100 S. Jefferson St. | National or State Registers Record | Wisconsin Historical Society

National or State Registers Record

100 S. Jefferson St.

National or State Register of Historic Places
100 S. Jefferson St. | National or State Registers Record | Wisconsin Historical Society
Historic Name:Brown County Courthouse
Reference Number:76000053
Location (Address):100 S. Jefferson St.
City/Village:Green Bay
Brown County Courthouse
100 South Jefferson Street, Green Bay, Brown County
Date of construction: 1908-1911
Architect: Charles E. Bell

In 1911, an eastern newspaper wrote that Brown County's newly constructed courthouse was the "grandest courthouse in the west". With impressive architecture and interesting art, it is no wonder that the press praised the building by Minneapolis based architect, Charles E. Bell, who also designed the capitols of Montana and South Dakota.

The three-story courthouse is of the Beaux Arts style which was popular prior to World War I. Beaux Arts buildings display more elaborate ornamentation than pure Neoclassical structures, although both draw inspiration from classical architecture. The courthouse, faced with Marquette raindrop stone, has a copper-covered dome, bell, and clock tower which houses an original Seth Thomas clock.

The art displayed at the Brown County Courthouse is as impressive as its architecture. In 1910, Milwaukee based artist Franz Rohrbeck painted various murals inside the courthouse. One depicted the landing of Jean Nicolet, the area¿s first European explorer, in 1634. Other murals depict battles, the American military base at Fort Howard, and the arrival of missionary Father Claude Allouez in the company of an Indian Chief. He painted the dome with the themes Justice, Agriculture, Commerce, and Industry. A statue depicting French explorer Nicolas Perrot, Jesuit missionary Father Claude Allouez, and a Native American stands just outside the courthouse. Sculptor Sidney Bedore completed this sculpture, "Spirit of the Northwest," in 1922.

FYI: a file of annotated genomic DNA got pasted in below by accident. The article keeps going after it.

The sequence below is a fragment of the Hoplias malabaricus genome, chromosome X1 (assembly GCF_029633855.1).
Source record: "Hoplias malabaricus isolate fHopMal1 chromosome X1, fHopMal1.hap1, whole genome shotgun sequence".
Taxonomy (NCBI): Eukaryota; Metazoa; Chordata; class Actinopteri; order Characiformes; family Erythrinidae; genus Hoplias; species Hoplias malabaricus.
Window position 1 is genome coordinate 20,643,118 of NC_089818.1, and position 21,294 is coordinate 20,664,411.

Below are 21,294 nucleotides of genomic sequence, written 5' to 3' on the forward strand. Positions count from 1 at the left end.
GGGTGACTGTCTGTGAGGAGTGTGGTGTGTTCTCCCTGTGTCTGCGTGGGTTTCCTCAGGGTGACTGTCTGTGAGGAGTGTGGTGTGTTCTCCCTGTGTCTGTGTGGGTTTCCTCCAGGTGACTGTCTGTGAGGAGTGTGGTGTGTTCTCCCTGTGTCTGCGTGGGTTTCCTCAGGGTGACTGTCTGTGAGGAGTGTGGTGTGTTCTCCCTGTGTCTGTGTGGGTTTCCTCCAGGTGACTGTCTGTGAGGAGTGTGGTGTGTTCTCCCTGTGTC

Green Bay is where Wisconsin's first Europeans settled. Originally home to Woodland Indian tribes, the first Europeans came to the area via the Fox River in 1634. Soon thereafter, many French voyagers, fur trappers, and Jesuit missionaries came to what they called "La Baie des Puants" (The Bay of the Stinking Water) and "La Baie Verte"(Green Bay). By the late 1840s, when Wisconsin became a state, the lumber trade started to prosper in Green Bay. It was at this time that many Belgian, German, Scandinavian, Irish, and Dutch immigrants settled to farm the fertile soil of the area. Today the paper industry flourishes in Green Bay.

The Courthouse is open to the public during regular business hours.

Period of Significance:1900-1924
Area of Significance:Architecture
Area of Significance:Art
Applicable Criteria:Architecture/Engineering
Historic Use:Government: Courthouse
Architectural Style:Beaux Arts
Resource Type:Building
Historic Status:Listed in the National Register
Historic Status:Listed in the State Register
National Register Listing Date:01/01/1976
State Register Listing Date:01/01/1989
Number of Contributing Buildings:1
Number of Contributing Sites:0
Number of Contributing Structures:0
Number of Contributing Objects:1
Number of Non-Contributing Sites:0
Number of Non-Contributing Structures:0
Number of Non-Contributing Objects:0
National Register and State Register of Historic Places, State Historic Preservation Office, Wisconsin Historical Society, Madison, Wisconsin

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